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Tips for Sowing Tomatoes from Seed

Tools and materials for sowing Tomato seed -  © GAP Photos

Tools and materials for sowing Tomato seed -
© GAP Photos

If you are a fan of tomatoes, you may want to grow your own, and mid spring is the perfect time to start, although if you have a greenhouse you can sow even earlier. There are so many varieties of tomato available as seed, and it is fun to select a range to grow. There are a few things to remember when growing tomatoes from seed, so we thought we would give a few tips.

1. Sow the seeds finely

Woman sowing tomato seeds - © GAP Photos

Woman sowing tomato seeds – © GAP Photos

Seedlings grow stronger with less competition with other seedlings, so try and sow the seeds thinly. Use the crease in your palm and your index finger to control where the seeds land in the seed tray.

2. Don’t forget to label as you sow

Seed tray with lines of tomato seedlings -  © GAP Photos

Seed tray with lines of tomato seedlings – © GAP Photos

All tomato seedlings look the same, so if you are growing more than one variety, clearly label as you sow so you are able to identify the germinated seedlings.

3. Keep them warm

Woman putting tray of sown tomato seed into propagator in greenhouse -  © GAP Photos

Woman putting tray of sown tomato seed into propagator in greenhouse – © GAP Photos

Tomatoes do need warm and consistent soil temperatures to germinate – from 21 to 25C, so consider using a propagator. If you don’t have a propagator, you could tie a plastic bag over the top of the pot, or pop the sown seeds in a warm part of the house, such as their airing cupboard. and then bring out when the seeds have germinated.

4. Handle with care

Woman carefully potting on tomato seedlings - © GAP Photos

Woman carefully potting on tomato seedlings – © GAP Photos

The seedlings that appear are very delicate and easily damaged. When you transplant the seedlings, hold them by their cotyledons (first leaves) rather than the stem. As the plants will shed their cotyledons anyway, it does not matter if these get damaged during the transplantation process.

5. Introduce young plants to the garden gradually as the summer approaches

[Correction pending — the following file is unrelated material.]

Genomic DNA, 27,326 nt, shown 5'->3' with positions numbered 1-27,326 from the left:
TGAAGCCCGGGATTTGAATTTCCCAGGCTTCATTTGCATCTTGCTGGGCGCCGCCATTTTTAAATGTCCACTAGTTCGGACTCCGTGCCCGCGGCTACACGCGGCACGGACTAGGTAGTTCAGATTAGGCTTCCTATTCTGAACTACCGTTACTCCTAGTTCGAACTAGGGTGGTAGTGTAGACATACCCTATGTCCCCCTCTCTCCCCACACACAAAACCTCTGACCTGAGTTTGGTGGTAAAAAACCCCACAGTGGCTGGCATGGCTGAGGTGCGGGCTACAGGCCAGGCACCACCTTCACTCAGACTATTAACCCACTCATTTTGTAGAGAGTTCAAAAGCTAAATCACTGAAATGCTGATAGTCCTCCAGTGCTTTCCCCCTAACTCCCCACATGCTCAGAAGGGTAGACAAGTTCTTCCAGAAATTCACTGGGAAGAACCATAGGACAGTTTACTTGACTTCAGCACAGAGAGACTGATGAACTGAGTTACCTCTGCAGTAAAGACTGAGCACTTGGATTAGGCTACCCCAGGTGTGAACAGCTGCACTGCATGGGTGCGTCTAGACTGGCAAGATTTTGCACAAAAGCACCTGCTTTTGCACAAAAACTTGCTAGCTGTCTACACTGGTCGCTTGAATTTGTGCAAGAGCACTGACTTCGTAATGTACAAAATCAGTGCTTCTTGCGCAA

Close up of line of tomato seedlings - © GAP Photos

Close up of line of tomato seedlings – © GAP Photos

Young tomato plants are very tender, and will need hardening off outside before they are planted in their final locations. Harden them off gradually by leaving them outside during the day in mid to late spring, before moving them back inside during the night.

Simple Ways to Incorporate Nature into your Easter Decorations:


While some years we may celebrate Easter before it feels as though the spring has truly arrived, common themes to the celebrations include new life, colour and light. After dark and gloomy winters, the sight of fresh leaves on branches and flower buds in our gardens are a welcome sight.

If you are having family and friends round for Easter celebrations, why not lift everyone’s spirits with simple and decorative centrepieces that embrace what nature currently has on offer. Save egg shells and gather moss, cut spring flowers and the budding branches of deciduous trees and shrubs, and bring them all together for pretty and vibrant displays.

Succulents!

Mixed succulents in three metal pots displayed in metal tray with gravel surrounded by seaside items - © GAP Photos

Mixed succulents in three metal pots displayed in metal tray with gravel surrounded by seaside items – © GAP Photos

If you are on Instagram, you may be familiar with a new succulent trend which is gaining lots of popularity. It even has its own hashtag #succiepotinapot . Here at GAP we have had lots of fun recreating this design style and we’re really excited to share the results.


All you need are your succulents, succulent compost, gravel for topdressing and two different sized pots that complement each other. You can create all kinds of different styles; the possibilities are endless. Why not create a sea-side theme with galvanised containers, shells and driftwood, or more traditional look with terracotta? We also suggest using a dark gravel or topdressing to really make your succulents pop.

These containers will last for ages as they are, as long as they are kept in the right conditions. Remember that many succulents are tender, so need to be kept protected from colder temperatures. They also should be sheltered from the rain. A sunny porch or sheltered patio are ideal locations for these pots in the warmer months.

Have fun creating!